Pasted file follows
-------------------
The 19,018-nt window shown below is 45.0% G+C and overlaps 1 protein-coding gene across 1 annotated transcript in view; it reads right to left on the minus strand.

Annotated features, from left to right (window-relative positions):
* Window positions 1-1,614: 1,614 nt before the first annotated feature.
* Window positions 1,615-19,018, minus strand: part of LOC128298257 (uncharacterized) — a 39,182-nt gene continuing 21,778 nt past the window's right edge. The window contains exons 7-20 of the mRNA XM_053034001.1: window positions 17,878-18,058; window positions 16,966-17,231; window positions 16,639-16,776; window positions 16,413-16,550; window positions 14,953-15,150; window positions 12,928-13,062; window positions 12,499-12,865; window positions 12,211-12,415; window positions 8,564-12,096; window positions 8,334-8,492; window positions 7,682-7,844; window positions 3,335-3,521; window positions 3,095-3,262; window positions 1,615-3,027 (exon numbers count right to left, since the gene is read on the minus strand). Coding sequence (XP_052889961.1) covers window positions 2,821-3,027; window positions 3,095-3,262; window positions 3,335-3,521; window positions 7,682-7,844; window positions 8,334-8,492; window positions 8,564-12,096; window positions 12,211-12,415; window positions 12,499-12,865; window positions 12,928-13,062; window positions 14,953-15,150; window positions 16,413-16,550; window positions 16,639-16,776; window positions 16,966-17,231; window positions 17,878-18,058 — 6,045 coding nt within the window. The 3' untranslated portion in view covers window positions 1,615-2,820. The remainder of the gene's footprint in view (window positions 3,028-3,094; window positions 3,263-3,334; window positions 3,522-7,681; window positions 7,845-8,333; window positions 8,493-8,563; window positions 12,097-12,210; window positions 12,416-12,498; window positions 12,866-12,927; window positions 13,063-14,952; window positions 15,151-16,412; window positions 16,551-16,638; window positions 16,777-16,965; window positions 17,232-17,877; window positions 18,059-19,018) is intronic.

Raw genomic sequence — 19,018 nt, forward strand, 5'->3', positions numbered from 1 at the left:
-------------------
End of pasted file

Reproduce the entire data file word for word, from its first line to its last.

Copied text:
The 19,018-nt window shown below is 45.0% G+C and overlaps 1 protein-coding gene across 1 annotated transcript in view; it reads right to left on the minus strand.

Annotated features, from left to right (window-relative positions):
* Window positions 1-1,614: 1,614 nt before the first annotated feature.
* Window positions 1,615-19,018, minus strand: part of LOC128298257 (uncharacterized) — a 39,182-nt gene continuing 21,778 nt past the window's right edge. The window contains exons 7-20 of the mRNA XM_053034001.1: window positions 17,878-18,058; window positions 16,966-17,231; window positions 16,639-16,776; window positions 16,413-16,550; window positions 14,953-15,150; window positions 12,928-13,062; window positions 12,499-12,865; window positions 12,211-12,415; window positions 8,564-12,096; window positions 8,334-8,492; window positions 7,682-7,844; window positions 3,335-3,521; window positions 3,095-3,262; window positions 1,615-3,027 (exon numbers count right to left, since the gene is read on the minus strand). Coding sequence (XP_052889961.1) covers window positions 2,821-3,027; window positions 3,095-3,262; window positions 3,335-3,521; window positions 7,682-7,844; window positions 8,334-8,492; window positions 8,564-12,096; window positions 12,211-12,415; window positions 12,499-12,865; window positions 12,928-13,062; window positions 14,953-15,150; window positions 16,413-16,550; window positions 16,639-16,776; window positions 16,966-17,231; window positions 17,878-18,058 — 6,045 coding nt within the window. The 3' untranslated portion in view covers window positions 1,615-2,820. The remainder of the gene's footprint in view (window positions 3,028-3,094; window positions 3,263-3,334; window positions 3,522-7,681; window positions 7,845-8,333; window positions 8,493-8,563; window positions 12,097-12,210; window positions 12,416-12,498; window positions 12,866-12,927; window positions 13,063-14,952; window positions 15,151-16,412; window positions 16,551-16,638; window positions 16,777-16,965; window positions 17,232-17,877; window positions 18,059-19,018) is intronic.

Raw genomic sequence — 19,018 nt, forward strand, 5'->3', positions numbered from 1 at the left: